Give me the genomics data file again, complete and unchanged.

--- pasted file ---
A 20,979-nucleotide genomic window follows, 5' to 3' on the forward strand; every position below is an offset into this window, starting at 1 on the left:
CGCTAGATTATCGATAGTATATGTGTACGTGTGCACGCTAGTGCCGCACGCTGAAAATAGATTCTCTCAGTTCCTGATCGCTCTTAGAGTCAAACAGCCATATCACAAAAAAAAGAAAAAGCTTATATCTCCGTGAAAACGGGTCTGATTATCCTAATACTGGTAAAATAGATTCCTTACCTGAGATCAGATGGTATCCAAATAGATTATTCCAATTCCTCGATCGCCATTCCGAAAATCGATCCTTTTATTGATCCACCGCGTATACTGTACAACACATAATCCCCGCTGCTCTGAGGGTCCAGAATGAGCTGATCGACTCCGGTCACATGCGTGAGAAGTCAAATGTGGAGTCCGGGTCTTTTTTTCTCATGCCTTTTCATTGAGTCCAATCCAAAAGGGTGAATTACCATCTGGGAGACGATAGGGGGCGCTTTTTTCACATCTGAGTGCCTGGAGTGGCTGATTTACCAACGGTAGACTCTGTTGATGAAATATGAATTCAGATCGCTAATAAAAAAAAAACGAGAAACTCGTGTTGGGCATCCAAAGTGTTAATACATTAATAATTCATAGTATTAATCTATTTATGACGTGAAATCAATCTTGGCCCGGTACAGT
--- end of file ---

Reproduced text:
A 20,979-nucleotide genomic window follows, 5' to 3' on the forward strand; every position below is an offset into this window, starting at 1 on the left:
CGCTAGATTATCGATAGTATATGTGTACGTGTGCACGCTAGTGCCGCACGCTGAAAATAGATTCTCTCAGTTCCTGATCGCTCTTAGAGTCAAACAGCCATATCACAAAAAAAAGAAAAAGCTTATATCTCCGTGAAAACGGGTCTGATTATCCTAATACTGGTAAAATAGATTCCTTACCTGAGATCAGATGGTATCCAAATAGATTATTCCAATTCCTCGATCGCCATTCCGAAAATCGATCCTTTTATTGATCCACCGCGTATACTGTACAACACATAATCCCCGCTGCTCTGAGGGTCCAGAATGAGCTGATCGACTCCGGTCACATGCGTGAGAAGTCAAATGTGGAGTCCGGGTCTTTTTTTCTCATGCCTTTTCATTGAGTCCAATCCAAAAGGGTGAATTACCATCTGGGAGACGATAGGGGGCGCTTTTTTCACATCTGAGTGCCTGGAGTGGCTGATTTACCAACGGTAGACTCTGTTGATGAAATATGAATTCAGATCGCTAATAAAAAAAAAACGAGAAACTCGTGTTGGGCATCCAAAGTGTTAATACATTAATAATTCATAGTATTAATCTATTTATGACGTGAAATCAATCTTGGCCCGGTACAGT